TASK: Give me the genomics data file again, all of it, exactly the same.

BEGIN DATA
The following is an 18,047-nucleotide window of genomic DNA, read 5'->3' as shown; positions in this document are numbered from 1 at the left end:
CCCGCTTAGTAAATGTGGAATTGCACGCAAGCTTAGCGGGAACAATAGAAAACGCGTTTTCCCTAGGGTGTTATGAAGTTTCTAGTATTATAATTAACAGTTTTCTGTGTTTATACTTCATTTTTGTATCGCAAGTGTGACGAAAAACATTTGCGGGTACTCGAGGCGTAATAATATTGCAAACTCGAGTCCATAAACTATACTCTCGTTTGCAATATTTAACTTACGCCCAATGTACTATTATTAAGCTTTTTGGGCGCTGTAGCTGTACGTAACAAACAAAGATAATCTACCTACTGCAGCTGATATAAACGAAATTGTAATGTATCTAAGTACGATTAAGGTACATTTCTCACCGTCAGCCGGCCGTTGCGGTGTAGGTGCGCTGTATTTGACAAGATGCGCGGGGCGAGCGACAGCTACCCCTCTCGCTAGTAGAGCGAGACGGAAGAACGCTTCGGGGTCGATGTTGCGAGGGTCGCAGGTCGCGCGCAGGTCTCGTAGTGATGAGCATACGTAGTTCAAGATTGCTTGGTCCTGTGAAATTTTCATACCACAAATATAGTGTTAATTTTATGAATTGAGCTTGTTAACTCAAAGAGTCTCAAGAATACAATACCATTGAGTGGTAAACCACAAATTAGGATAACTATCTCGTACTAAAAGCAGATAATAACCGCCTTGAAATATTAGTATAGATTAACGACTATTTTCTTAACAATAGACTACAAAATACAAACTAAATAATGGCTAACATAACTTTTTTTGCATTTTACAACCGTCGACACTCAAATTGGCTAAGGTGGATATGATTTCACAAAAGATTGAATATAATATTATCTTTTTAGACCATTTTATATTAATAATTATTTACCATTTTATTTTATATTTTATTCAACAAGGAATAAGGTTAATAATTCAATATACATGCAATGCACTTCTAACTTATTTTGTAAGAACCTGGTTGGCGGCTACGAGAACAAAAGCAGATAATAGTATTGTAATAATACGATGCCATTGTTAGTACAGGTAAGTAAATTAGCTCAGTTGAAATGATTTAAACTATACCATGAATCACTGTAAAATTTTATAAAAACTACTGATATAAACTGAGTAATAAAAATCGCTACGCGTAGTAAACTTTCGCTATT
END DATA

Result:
The following is an 18,047-nucleotide window of genomic DNA, read 5'->3' as shown; positions in this document are numbered from 1 at the left end:
CCCGCTTAGTAAATGTGGAATTGCACGCAAGCTTAGCGGGAACAATAGAAAACGCGTTTTCCCTAGGGTGTTATGAAGTTTCTAGTATTATAATTAACAGTTTTCTGTGTTTATACTTCATTTTTGTATCGCAAGTGTGACGAAAAACATTTGCGGGTACTCGAGGCGTAATAATATTGCAAACTCGAGTCCATAAACTATACTCTCGTTTGCAATATTTAACTTACGCCCAATGTACTATTATTAAGCTTTTTGGGCGCTGTAGCTGTACGTAACAAACAAAGATAATCTACCTACTGCAGCTGATATAAACGAAATTGTAATGTATCTAAGTACGATTAAGGTACATTTCTCACCGTCAGCCGGCCGTTGCGGTGTAGGTGCGCTGTATTTGACAAGATGCGCGGGGCGAGCGACAGCTACCCCTCTCGCTAGTAGAGCGAGACGGAAGAACGCTTCGGGGTCGATGTTGCGAGGGTCGCAGGTCGCGCGCAGGTCTCGTAGTGATGAGCATACGTAGTTCAAGATTGCTTGGTCCTGTGAAATTTTCATACCACAAATATAGTGTTAATTTTATGAATTGAGCTTGTTAACTCAAAGAGTCTCAAGAATACAATACCATTGAGTGGTAAACCACAAATTAGGATAACTATCTCGTACTAAAAGCAGATAATAACCGCCTTGAAATATTAGTATAGATTAACGACTATTTTCTTAACAATAGACTACAAAATACAAACTAAATAATGGCTAACATAACTTTTTTTGCATTTTACAACCGTCGACACTCAAATTGGCTAAGGTGGATATGATTTCACAAAAGATTGAATATAATATTATCTTTTTAGACCATTTTATATTAATAATTATTTACCATTTTATTTTATATTTTATTCAACAAGGAATAAGGTTAATAATTCAATATACATGCAATGCACTTCTAACTTATTTTGTAAGAACCTGGTTGGCGGCTACGAGAACAAAAGCAGATAATAGTATTGTAATAATACGATGCCATTGTTAGTACAGGTAAGTAAATTAGCTCAGTTGAAATGATTTAAACTATACCATGAATCACTGTAAAATTTTATAAAAACTACTGATATAAACTGAGTAATAAAAATCGCTACGCGTAGTAAACTTTCGCTATT